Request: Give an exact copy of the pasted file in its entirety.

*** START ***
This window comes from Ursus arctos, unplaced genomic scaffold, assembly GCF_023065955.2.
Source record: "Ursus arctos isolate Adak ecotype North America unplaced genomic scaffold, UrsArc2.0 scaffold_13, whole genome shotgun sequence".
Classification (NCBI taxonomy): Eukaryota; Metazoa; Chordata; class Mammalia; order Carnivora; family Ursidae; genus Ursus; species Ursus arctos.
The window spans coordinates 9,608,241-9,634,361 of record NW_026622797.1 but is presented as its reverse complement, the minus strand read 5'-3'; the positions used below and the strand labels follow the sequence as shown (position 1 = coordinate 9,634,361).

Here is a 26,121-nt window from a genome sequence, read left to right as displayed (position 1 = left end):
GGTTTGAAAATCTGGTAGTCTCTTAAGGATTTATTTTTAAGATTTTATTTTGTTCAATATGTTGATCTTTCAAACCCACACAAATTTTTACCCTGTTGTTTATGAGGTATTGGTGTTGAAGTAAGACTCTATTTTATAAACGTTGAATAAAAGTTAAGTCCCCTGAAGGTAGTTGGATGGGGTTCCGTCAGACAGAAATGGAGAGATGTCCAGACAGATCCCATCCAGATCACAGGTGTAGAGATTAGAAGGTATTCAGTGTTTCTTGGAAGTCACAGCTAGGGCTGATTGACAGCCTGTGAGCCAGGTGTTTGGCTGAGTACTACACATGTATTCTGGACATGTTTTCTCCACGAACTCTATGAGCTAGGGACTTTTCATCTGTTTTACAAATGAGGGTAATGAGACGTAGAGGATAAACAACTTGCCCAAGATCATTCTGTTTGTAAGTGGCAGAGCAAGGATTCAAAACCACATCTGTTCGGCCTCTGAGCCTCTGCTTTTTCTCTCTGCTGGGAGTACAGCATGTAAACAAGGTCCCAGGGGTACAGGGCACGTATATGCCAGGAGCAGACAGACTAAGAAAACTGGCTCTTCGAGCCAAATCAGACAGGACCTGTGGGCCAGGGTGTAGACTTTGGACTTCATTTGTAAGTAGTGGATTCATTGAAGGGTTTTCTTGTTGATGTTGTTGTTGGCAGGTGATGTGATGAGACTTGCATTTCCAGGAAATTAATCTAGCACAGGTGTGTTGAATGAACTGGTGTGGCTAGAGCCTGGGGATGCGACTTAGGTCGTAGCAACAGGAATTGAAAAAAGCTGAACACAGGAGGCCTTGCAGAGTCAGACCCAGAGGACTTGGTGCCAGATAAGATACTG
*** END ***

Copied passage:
This window comes from Ursus arctos, unplaced genomic scaffold, assembly GCF_023065955.2.
Source record: "Ursus arctos isolate Adak ecotype North America unplaced genomic scaffold, UrsArc2.0 scaffold_13, whole genome shotgun sequence".
Classification (NCBI taxonomy): Eukaryota; Metazoa; Chordata; class Mammalia; order Carnivora; family Ursidae; genus Ursus; species Ursus arctos.
The window spans coordinates 9,608,241-9,634,361 of record NW_026622797.1 but is presented as its reverse complement, the minus strand read 5'-3'; the positions used below and the strand labels follow the sequence as shown (position 1 = coordinate 9,634,361).

Here is a 26,121-nt window from a genome sequence, read left to right as displayed (position 1 = left end):
GGTTTGAAAATCTGGTAGTCTCTTAAGGATTTATTTTTAAGATTTTATTTTGTTCAATATGTTGATCTTTCAAACCCACACAAATTTTTACCCTGTTGTTTATGAGGTATTGGTGTTGAAGTAAGACTCTATTTTATAAACGTTGAATAAAAGTTAAGTCCCCTGAAGGTAGTTGGATGGGGTTCCGTCAGACAGAAATGGAGAGATGTCCAGACAGATCCCATCCAGATCACAGGTGTAGAGATTAGAAGGTATTCAGTGTTTCTTGGAAGTCACAGCTAGGGCTGATTGACAGCCTGTGAGCCAGGTGTTTGGCTGAGTACTACACATGTATTCTGGACATGTTTTCTCCACGAACTCTATGAGCTAGGGACTTTTCATCTGTTTTACAAATGAGGGTAATGAGACGTAGAGGATAAACAACTTGCCCAAGATCATTCTGTTTGTAAGTGGCAGAGCAAGGATTCAAAACCACATCTGTTCGGCCTCTGAGCCTCTGCTTTTTCTCTCTGCTGGGAGTACAGCATGTAAACAAGGTCCCAGGGGTACAGGGCACGTATATGCCAGGAGCAGACAGACTAAGAAAACTGGCTCTTCGAGCCAAATCAGACAGGACCTGTGGGCCAGGGTGTAGACTTTGGACTTCATTTGTAAGTAGTGGATTCATTGAAGGGTTTTCTTGTTGATGTTGTTGTTGGCAGGTGATGTGATGAGACTTGCATTTCCAGGAAATTAATCTAGCACAGGTGTGTTGAATGAACTGGTGTGGCTAGAGCCTGGGGATGCGACTTAGGTCGTAGCAACAGGAATTGAAAAAAGCTGAACACAGGAGGCCTTGCAGAGTCAGACCCAGAGGACTTGGTGCCAGATAAGATACTG